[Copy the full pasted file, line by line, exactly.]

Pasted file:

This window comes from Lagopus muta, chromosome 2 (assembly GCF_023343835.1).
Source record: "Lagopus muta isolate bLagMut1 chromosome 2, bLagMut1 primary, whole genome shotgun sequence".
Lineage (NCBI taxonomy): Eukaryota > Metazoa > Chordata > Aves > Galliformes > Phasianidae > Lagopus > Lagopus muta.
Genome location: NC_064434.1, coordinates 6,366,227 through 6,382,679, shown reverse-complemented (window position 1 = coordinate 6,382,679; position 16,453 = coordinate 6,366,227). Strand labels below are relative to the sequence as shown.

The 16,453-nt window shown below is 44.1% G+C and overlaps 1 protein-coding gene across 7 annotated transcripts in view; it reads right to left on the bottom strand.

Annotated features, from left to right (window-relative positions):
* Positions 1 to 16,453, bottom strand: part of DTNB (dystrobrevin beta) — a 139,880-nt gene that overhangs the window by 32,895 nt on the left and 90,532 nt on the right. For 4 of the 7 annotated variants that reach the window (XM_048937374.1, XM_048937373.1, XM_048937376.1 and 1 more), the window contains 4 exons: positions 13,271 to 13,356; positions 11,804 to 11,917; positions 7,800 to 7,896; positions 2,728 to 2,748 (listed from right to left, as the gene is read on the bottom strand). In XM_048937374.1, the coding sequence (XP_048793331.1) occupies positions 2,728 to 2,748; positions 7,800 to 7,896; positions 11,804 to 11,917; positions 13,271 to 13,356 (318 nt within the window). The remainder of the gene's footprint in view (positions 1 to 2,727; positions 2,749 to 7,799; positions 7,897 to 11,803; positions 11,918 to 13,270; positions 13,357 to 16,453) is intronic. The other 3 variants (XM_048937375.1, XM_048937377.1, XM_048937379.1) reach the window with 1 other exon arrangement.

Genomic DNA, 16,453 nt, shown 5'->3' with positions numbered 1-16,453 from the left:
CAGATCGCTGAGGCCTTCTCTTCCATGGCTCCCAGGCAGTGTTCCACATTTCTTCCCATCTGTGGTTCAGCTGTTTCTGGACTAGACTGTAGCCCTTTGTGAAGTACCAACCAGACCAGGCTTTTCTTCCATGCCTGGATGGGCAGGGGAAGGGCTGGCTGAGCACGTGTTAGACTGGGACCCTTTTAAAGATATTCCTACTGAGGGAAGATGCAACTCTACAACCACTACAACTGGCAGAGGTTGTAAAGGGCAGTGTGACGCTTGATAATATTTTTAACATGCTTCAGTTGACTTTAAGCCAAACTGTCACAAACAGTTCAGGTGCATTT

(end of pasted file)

This window comes from Lagopus muta, chromosome 2 (assembly GCF_023343835.1).
Source record: "Lagopus muta isolate bLagMut1 chromosome 2, bLagMut1 primary, whole genome shotgun sequence".
Lineage (NCBI taxonomy): Eukaryota > Metazoa > Chordata > Aves > Galliformes > Phasianidae > Lagopus > Lagopus muta.
Genome location: NC_064434.1, coordinates 6,366,227 through 6,382,679, shown reverse-complemented (window position 1 = coordinate 6,382,679; position 16,453 = coordinate 6,366,227). Strand labels below are relative to the sequence as shown.

The 16,453-nt window shown below is 44.1% G+C and overlaps 1 protein-coding gene across 7 annotated transcripts in view; it reads right to left on the bottom strand.

Annotated features, from left to right (window-relative positions):
* Positions 1 to 16,453, bottom strand: part of DTNB (dystrobrevin beta) — a 139,880-nt gene that overhangs the window by 32,895 nt on the left and 90,532 nt on the right. For 4 of the 7 annotated variants that reach the window (XM_048937374.1, XM_048937373.1, XM_048937376.1 and 1 more), the window contains 4 exons: positions 13,271 to 13,356; positions 11,804 to 11,917; positions 7,800 to 7,896; positions 2,728 to 2,748 (listed from right to left, as the gene is read on the bottom strand). In XM_048937374.1, the coding sequence (XP_048793331.1) occupies positions 2,728 to 2,748; positions 7,800 to 7,896; positions 11,804 to 11,917; positions 13,271 to 13,356 (318 nt within the window). The remainder of the gene's footprint in view (positions 1 to 2,727; positions 2,749 to 7,799; positions 7,897 to 11,803; positions 11,918 to 13,270; positions 13,357 to 16,453) is intronic. The other 3 variants (XM_048937375.1, XM_048937377.1, XM_048937379.1) reach the window with 1 other exon arrangement.

Genomic DNA, 16,453 nt, shown 5'->3' with positions numbered 1-16,453 from the left:
CAGATCGCTGAGGCCTTCTCTTCCATGGCTCCCAGGCAGTGTTCCACATTTCTTCCCATCTGTGGTTCAGCTGTTTCTGGACTAGACTGTAGCCCTTTGTGAAGTACCAACCAGACCAGGCTTTTCTTCCATGCCTGGATGGGCAGGGGAAGGGCTGGCTGAGCACGTGTTAGACTGGGACCCTTTTAAAGATATTCCTACTGAGGGAAGATGCAACTCTACAACCACTACAACTGGCAGAGGTTGTAAAGGGCAGTGTGACGCTTGATAATATTTTTAACATGCTTCAGTTGACTTTAAGCCAAACTGTCACAAACAGTTCAGGTGCATTT